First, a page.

Consumer Reports has found that over the life of electric vehicles and traditional cars, EVs tend to be less expensive than their gas-powered cousins. What is also true, however, is that electric cars can be more expensive up front. This includes potentially higher insurance rates, more expensive parts/repairs, and higher state registrations. If you’re considering purchasing an EV, make sure to look into how much electric cars are really going to cost you.
Here, The Manual investigates the hidden costs of EVs for consumers to answer the question: How much are electric cars, really?
An August comparison by car shopping database iSeeCars revealed that electric vehicle prices are rising — rapidly. According to research, EV prices showed a 54% increase from 2021 to 2022 while gas-powered cars rose only 10%. To assess this rise, iSeeCars analyzed over 13.8 million used
Multiple factors are driving sticker prices up. A global chip shortage has led to huge production shortages industry-wide, sending retail costs through the roof. Higher gas prices have led to increased demand for EVs, which, per Econ 101, drives prices up.
Cox Automotive, parent of Kelley Blue Book, cited the “average transaction price” for electric cars at $65,291 in September 2022. At the same time, gas-powered vehicles have an average transaction price of about $48,100. While costs might be cheaper over time, that’s a large upfront investment to earn those savings.
MoneyGeek’s analysis of car insurance premiums for 17 current electric car models showed that EVs cost 15% more to insure than internal combustion engine (ICE) vehicles. In comparing corresponding EV and gas car types, this research elicited a 6% to 40% increase in cost. Furthermore, 15 of 17 EV model insurance rates were above a comparative national average.
As to why EVs have higher insurance rates than ICE cars comes down to technology. Electric vehicles contain more high-tech parts — sensors, expensive computers, and performance elements. As we just saw, EVs also cost more upfront than their gas peers. Crashing or otherwise damaging the surface or insides of electric rides is simply going to be more expensive to fix, making them more expensive to insure (per MoneyGeek).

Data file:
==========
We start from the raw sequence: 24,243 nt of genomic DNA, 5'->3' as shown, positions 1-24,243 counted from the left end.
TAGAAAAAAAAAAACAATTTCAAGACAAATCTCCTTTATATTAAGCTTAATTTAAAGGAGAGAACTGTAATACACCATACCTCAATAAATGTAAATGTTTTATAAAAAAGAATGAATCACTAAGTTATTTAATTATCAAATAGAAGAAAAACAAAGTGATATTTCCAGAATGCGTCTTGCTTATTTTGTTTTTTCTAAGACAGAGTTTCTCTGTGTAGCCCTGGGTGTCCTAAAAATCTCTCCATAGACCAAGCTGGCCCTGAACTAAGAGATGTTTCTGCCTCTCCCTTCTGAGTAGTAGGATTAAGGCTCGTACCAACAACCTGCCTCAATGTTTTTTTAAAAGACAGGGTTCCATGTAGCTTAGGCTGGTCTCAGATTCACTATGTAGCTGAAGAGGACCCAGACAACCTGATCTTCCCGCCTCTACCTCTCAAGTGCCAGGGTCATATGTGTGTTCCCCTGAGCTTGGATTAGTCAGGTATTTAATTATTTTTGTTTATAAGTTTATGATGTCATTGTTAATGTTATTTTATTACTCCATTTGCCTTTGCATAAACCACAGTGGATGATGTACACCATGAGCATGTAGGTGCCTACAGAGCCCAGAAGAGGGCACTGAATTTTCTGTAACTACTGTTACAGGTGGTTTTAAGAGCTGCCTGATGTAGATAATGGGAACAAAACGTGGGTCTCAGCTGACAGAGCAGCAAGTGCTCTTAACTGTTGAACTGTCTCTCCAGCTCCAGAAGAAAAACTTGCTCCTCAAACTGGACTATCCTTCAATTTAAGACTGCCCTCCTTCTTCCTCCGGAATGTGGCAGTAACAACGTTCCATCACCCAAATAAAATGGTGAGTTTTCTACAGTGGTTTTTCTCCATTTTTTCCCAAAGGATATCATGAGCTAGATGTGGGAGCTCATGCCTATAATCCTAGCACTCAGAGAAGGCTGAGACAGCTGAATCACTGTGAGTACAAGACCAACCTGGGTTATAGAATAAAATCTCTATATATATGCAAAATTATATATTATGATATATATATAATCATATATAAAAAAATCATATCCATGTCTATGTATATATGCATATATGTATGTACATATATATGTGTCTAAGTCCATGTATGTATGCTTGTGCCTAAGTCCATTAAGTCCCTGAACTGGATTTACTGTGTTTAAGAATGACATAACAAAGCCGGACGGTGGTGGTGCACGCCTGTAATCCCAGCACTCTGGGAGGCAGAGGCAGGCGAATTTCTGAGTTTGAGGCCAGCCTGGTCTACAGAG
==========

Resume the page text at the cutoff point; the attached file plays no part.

State gas taxes are assessed to help pay for road repairs and infrastructure issues due to constant road use. Fully electric vehicles don’t require fossil fuels to operate, however, allowing EV owners to skip out on these critical taxes.
As a result, some states have tacked on supplemental registration fees for electric vehicles to compensate for the lost revenue. According to the National Council of State Legislatures, 31 states charge a special registration fee for plug-in EVs, and 18 states also charge extra for plug-in hybrid vehicles. Registration fees range from as low as $50 annually in Colorado, South Dakota, and Hawaii, to $225 more for EVs in Washington. The purpose of this tax is not only to keep roads rolling but also to serve as an investment in future EV infrastructure. Washington uses $75 of its fee assessments to building out its charging network; Alabama uses $50 out of its $200 annual fee (per the NCSL).
These extra expenses are projected to grow over time. Several states have set registration fees to increase along with inflation-related metrics to offset the diminishing purchasing power of gas taxes.
While super-fast EV battery charging is not too far down the road, it still takes an average of 15–30 minutes for EVs to charge at their quickest clip. That’s already much longer than a typical trip to the pump. EV owners charging via a Level 1 port (e.g., a typical household plug) might have to wait from six to 12 hours to get batteries up to desired power levels.
Drivers who plan to utilize EVs for long commutes might lose valuable hours waiting for cars to charge. At the least, owning an electric vehicle requires time to plan how and when
One solution to long charging waits is to install a home battery charger. Level 2 chargers are 10% more efficient than Level 1 models, which tacks on about four times more miles per charging hour. Level 2 home chargers not only require less time to fill up, but they also decrease electricity bills with fewer power units consumed. While this is a great way to quickly juice up, high-speed chargers are not cheap. They range from $350 to $950 on Amazon. Subsequent home setup is also expensive, typically costing homeowners at least $1,000 for certified installation.
Per Auto Week, every EV purchased in this country features a battery warranty “that extends to at least eight years or 100,000 miles.” Driving 10,000 to 12,000 miles per year means that new EV owners won’t have to worry about battery degradation for eight to 10 years. When they do, though, electric car drivers are in for a big bill — between $5,000 and $10,000, according to Consumer Reports.
The nonprofit consumer advocate site explains that electric batteries degrade and drop capacity over time (just like cell phone or laptop batteries). Today, EVs lose about 2% of their range per year. Five to 10 years in, this becomes noticeable. While mechanics can service EV batteries, at some point, the entire battery pack will probably need to be replaced.
As the federal government continues to incentivize domestic EV production, the EV market should only grow. One solution is to wait out expensive gas prices and supply shortages. The hidden EV costs outlined above should not necessarily inhibit EV buyers, but rather should inform such an expensive, long-term investment.
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